The Biden administration proposed expanding reimbursement for telehealth for mental and behavioral health services, including paying providers for audio-only services.
The provisions were included in the proposed 2022 Physician Fee Schedule released Tuesday by the Centers for Medicare & Medicaid Services (CMS). The proposed rule includes payment rates for Medicare next year and several other policy proposals that could affect physicians.
The schedule is required under law to be budget neutral, and CMS is proposing a conversion factor of $33.58 for each relative value unit, which is what Medicare payments are based on. The conversion factor is a $1.31 decline from the 2021 conversion factor of $34.89.
A major spending package passed late last year by Congress did give physicians a 3.75% payment increase, but that expires after this year.
CMS wants to pay providers when they give certain mental or behavioral health services to patients via audio-only telehealth calls, but only when certain conditions are met. This would include counseling and therapy for opioid treatment.
“The changes would be particularly helpful for those in areas with poor broadband infrastructure and among people with Medicare who are not capable of, or do not consent to the use of, devices that permit a two-way, audio/video interaction for their healthcare visits,” a release on the rule said.
The spending package removed geographic restrictions that could be a barrier to telehealth services for mental health.
CMS is also proposing to allow certain services that have been added to the Medicare telehealth list to remain on that list through the end of Dec. 31, 2023. This will ensure there is a “glide path to evaluate whether the services should be permanently added to the telehealth list following the COVID-19 [public health emergency],” a fact sheet on the rule said.
Currently, the public health emergency is expected to last through 2021, and CMS has asked Congress for more flexibility to make telehealth changes permanent.
The agency is also asking for feedback on collecting data from physicians on health equity. CMS wants to know how it can collect data on race, ethnicity, sexual orientation, rural population and other data points.
“Access to these data may enable a more comprehensive assessment of health equity and support initiatives to close the equity gap,” CMS said in a release. “In addition, hospitals and healthcare providers may be able to use the results from the disparity analyses to identify and develop strategies to promote health equity.”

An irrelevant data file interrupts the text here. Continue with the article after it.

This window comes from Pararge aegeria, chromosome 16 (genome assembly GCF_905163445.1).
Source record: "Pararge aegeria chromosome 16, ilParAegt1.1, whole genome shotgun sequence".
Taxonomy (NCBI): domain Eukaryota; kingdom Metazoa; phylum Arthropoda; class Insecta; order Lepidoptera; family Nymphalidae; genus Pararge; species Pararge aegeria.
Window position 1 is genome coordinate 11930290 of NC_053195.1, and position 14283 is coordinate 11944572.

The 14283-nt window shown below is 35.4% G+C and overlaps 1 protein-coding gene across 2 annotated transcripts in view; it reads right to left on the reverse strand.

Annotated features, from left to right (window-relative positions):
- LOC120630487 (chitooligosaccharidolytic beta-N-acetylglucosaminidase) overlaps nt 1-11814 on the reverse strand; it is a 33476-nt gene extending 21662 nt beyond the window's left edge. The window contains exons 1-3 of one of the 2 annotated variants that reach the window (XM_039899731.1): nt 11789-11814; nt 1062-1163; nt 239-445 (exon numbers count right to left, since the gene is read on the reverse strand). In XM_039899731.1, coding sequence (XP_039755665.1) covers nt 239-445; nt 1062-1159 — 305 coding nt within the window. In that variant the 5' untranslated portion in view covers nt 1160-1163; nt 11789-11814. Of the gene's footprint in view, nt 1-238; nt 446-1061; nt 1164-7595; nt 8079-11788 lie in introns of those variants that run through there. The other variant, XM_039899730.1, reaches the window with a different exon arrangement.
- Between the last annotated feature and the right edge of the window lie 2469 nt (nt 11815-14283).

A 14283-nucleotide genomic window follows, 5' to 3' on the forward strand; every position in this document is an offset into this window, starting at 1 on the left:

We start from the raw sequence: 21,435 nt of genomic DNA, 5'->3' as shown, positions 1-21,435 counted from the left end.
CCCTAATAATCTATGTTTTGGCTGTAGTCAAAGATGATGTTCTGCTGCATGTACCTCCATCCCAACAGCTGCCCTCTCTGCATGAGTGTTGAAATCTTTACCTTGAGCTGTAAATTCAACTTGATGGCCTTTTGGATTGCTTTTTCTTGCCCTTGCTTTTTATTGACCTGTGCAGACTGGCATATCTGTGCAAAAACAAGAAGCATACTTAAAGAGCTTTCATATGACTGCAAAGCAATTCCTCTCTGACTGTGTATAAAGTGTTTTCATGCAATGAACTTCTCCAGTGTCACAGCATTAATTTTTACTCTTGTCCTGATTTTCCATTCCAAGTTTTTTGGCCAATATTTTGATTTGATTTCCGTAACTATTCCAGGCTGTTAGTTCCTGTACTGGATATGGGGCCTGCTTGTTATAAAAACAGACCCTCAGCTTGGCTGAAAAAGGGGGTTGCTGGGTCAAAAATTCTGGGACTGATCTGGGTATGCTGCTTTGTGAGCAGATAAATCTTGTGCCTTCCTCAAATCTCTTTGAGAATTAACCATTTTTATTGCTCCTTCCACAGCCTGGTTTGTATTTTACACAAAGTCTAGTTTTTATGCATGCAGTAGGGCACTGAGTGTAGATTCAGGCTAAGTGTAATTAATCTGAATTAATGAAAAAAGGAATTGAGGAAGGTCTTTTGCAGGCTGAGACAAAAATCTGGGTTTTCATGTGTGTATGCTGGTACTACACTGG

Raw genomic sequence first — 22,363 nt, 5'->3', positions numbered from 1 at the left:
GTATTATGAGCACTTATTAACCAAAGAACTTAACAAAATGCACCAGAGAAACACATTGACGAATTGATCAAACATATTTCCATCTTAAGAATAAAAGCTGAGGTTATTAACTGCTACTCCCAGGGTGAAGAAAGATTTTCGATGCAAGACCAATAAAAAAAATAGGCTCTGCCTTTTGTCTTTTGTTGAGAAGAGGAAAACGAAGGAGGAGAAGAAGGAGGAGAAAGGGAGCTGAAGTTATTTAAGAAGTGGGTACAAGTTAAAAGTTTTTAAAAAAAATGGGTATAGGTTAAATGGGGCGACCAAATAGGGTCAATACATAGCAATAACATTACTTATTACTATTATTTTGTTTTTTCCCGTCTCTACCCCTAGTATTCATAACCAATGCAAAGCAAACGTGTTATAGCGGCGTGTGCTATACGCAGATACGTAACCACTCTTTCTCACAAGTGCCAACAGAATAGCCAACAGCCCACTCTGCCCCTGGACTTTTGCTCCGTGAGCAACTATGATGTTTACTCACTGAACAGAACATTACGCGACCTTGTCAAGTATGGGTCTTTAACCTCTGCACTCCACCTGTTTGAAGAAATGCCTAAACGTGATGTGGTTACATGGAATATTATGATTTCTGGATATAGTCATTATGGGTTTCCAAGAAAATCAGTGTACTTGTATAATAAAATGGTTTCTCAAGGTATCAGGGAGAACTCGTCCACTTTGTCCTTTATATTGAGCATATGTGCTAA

The request is the latest attempt by the Biden administration to close healthcare equity gaps. The agency has mulled such data collection as part of payment models as well.
Other proposals in the rule include:
- Expanding the reach of the Medicare Diabetes Prevention Program, which aims to help people with prediabetes from developing Type 2. As part of the COVID-19 public health emergency, CMS has been waiving the Medicare enrollment fee for new suppliers. This led to an increase in supplier enrollment, and, now, CMS is proposing to waive the fee for all organizations that submit an application to enroll as a supplier on or after Jan. 1, 2022.
- Requiring physicians to meet a higher performance threshold to get incentives under the Quality Payment Program. The agency also seeks to implement a statutory change that authorizes Medicare to give direct payments to physician assistants for services made under Part B.
- Feedback on how to update payment rates to physicians for preventive vaccines such as flu, pneumonia and hepatitis B. CMS has noticed that Medicare payments for these vaccines has declined by 30% over the past seven years. Now, CMS wants feedback on updating the payment rates and on its recently adopted $35 add-on payment to providers that vaccinate certain underserved patients in their homes.
A comment period on the proposed rule is in effect until Sept. 13.